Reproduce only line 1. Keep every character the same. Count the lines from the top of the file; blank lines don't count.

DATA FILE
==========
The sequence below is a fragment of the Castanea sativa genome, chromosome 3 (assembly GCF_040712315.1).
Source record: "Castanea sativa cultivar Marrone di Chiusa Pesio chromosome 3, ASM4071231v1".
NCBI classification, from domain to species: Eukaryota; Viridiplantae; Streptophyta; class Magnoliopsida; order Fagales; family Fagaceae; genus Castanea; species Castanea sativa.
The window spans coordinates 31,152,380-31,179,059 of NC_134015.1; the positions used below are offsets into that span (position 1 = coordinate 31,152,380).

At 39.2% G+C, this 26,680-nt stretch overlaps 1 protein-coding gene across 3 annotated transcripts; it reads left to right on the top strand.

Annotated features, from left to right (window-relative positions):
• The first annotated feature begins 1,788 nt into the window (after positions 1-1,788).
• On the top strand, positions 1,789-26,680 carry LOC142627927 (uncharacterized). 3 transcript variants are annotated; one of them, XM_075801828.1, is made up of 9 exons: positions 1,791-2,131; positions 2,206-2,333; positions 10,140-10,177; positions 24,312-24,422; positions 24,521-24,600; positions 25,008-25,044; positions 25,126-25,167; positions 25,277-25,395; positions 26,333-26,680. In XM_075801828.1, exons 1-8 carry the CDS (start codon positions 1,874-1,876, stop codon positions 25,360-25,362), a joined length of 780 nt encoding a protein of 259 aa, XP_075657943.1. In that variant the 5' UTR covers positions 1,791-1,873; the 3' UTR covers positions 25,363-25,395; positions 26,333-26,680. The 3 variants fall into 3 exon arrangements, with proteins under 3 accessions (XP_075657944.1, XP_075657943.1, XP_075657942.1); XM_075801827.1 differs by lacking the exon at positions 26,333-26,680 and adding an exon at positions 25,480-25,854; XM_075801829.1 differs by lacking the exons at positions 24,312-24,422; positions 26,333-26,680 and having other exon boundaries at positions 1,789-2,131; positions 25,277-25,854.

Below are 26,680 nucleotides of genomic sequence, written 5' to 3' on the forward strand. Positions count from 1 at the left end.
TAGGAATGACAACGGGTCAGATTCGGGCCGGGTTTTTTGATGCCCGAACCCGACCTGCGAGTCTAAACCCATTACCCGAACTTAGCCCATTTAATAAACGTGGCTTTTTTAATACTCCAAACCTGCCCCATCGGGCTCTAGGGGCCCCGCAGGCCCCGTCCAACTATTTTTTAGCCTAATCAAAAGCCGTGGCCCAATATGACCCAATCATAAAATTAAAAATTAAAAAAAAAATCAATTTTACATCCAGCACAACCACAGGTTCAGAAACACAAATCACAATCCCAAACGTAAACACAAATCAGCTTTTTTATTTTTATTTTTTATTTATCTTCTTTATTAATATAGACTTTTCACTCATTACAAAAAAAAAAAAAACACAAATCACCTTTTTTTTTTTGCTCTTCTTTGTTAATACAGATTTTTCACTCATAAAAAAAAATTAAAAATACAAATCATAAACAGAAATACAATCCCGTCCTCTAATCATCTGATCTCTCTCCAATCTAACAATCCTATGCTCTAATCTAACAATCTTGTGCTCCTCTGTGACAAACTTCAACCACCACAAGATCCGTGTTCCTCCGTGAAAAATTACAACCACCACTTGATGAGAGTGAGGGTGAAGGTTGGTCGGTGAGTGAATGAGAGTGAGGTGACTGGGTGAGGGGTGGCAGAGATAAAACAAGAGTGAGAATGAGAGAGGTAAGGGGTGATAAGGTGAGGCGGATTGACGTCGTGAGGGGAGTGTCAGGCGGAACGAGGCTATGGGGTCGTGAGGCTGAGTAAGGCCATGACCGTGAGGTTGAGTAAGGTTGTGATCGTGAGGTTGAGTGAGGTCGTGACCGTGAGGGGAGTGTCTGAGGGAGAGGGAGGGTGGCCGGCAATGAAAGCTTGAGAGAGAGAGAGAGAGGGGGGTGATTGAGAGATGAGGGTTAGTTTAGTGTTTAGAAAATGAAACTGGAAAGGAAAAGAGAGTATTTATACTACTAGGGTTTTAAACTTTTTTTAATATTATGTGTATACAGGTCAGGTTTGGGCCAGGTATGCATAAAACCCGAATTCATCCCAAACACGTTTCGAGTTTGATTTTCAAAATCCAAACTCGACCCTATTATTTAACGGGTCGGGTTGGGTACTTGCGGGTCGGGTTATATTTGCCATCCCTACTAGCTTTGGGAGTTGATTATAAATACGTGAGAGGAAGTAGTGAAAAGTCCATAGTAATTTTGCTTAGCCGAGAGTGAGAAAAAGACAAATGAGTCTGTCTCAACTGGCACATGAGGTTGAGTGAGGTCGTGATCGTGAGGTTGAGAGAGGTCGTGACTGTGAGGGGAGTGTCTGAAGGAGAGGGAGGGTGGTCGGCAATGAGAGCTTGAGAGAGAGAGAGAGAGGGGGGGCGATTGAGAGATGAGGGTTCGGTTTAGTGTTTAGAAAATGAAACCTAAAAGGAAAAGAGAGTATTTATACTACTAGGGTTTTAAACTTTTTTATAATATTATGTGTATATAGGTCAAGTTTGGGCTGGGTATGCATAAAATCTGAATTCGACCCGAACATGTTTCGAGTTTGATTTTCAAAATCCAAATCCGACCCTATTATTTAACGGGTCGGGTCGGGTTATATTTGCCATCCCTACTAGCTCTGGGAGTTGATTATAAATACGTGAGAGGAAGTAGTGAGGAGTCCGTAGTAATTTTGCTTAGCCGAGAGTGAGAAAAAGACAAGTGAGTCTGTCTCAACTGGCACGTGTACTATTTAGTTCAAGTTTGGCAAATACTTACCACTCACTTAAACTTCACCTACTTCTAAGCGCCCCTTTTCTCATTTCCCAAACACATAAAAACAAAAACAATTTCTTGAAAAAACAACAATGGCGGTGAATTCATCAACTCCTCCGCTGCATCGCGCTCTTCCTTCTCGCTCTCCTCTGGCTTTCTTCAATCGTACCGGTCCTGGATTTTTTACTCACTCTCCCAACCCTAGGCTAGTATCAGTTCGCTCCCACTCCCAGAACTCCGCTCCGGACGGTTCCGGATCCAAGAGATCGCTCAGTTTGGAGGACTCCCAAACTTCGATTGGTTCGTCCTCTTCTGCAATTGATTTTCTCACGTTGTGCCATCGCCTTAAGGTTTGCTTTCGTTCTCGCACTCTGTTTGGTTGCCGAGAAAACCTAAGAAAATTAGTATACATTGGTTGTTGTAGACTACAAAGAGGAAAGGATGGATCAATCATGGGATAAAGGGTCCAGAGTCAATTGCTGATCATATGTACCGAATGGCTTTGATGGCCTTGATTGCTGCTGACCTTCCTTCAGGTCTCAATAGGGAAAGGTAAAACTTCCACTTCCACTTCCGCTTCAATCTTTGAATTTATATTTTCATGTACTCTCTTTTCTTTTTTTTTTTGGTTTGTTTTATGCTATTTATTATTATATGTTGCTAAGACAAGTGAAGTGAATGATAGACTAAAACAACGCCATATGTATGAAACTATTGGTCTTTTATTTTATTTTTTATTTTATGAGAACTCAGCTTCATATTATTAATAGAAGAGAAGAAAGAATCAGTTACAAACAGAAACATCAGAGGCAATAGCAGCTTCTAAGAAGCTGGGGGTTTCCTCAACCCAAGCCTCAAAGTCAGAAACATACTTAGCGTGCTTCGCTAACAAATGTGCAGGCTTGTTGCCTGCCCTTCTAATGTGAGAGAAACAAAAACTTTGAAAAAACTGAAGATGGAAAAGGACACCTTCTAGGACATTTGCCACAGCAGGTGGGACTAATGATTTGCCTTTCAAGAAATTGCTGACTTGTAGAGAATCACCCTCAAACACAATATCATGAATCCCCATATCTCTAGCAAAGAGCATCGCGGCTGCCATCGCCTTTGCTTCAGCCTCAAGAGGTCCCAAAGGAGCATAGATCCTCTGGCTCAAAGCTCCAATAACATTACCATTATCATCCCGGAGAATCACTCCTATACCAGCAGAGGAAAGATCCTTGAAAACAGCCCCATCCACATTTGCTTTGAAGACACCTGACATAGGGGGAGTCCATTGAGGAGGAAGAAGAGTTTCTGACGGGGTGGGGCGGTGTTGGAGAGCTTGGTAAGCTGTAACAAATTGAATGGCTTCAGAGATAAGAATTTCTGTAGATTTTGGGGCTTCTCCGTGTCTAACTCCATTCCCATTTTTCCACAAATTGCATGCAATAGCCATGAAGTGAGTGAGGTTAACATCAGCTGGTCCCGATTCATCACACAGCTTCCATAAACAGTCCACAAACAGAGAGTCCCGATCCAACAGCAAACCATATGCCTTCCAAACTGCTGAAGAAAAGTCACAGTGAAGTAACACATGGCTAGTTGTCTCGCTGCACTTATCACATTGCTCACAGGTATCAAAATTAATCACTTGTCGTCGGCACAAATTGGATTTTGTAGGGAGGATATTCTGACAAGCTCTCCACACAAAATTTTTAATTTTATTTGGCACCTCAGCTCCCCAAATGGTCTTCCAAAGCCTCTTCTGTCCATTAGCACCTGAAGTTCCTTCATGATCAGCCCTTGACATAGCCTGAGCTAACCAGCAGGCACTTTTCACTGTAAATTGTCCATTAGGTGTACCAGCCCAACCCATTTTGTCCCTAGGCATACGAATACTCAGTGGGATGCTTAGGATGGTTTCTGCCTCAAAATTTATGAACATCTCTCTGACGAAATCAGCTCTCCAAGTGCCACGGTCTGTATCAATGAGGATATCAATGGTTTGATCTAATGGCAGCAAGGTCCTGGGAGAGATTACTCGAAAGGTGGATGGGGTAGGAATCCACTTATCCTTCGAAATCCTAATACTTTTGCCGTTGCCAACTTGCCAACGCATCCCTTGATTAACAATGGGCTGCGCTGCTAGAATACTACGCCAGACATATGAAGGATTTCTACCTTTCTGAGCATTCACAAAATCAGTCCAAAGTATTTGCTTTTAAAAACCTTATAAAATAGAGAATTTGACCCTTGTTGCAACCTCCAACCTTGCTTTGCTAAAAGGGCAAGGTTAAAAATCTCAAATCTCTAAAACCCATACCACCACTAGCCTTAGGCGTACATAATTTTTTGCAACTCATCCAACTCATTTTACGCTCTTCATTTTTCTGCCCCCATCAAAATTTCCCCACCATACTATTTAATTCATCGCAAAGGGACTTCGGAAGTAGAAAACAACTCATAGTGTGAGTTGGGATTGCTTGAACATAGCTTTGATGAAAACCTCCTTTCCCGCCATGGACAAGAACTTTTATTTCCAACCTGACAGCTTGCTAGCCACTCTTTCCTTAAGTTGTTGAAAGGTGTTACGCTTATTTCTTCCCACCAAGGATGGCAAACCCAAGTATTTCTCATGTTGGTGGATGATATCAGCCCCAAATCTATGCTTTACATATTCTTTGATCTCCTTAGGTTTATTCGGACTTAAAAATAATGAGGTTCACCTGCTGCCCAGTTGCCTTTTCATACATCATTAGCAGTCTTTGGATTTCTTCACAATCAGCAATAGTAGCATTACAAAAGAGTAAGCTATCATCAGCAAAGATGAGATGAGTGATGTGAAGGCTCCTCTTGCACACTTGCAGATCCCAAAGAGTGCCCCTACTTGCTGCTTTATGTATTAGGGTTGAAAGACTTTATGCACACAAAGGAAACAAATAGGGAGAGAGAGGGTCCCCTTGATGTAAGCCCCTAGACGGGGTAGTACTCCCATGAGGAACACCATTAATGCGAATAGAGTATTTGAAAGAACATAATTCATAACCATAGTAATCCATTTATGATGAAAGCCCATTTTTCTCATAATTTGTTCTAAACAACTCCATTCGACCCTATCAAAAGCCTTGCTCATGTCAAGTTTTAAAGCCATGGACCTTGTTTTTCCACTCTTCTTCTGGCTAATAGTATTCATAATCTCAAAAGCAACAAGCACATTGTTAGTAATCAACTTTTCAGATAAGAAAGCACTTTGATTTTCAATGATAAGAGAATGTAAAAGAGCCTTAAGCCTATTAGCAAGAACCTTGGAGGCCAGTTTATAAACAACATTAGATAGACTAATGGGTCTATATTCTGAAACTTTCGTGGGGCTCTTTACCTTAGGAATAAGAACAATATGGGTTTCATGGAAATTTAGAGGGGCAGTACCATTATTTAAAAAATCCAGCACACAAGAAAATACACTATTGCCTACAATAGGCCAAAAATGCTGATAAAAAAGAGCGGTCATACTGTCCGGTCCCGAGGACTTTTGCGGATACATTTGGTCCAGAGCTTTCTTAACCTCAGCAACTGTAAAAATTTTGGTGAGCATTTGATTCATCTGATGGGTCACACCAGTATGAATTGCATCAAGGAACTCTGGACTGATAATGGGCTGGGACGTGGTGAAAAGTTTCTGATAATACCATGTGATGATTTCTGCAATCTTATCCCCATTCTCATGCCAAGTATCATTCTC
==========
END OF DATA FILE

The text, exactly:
The sequence below is a fragment of the Castanea sativa genome, chromosome 3 (assembly GCF_040712315.1).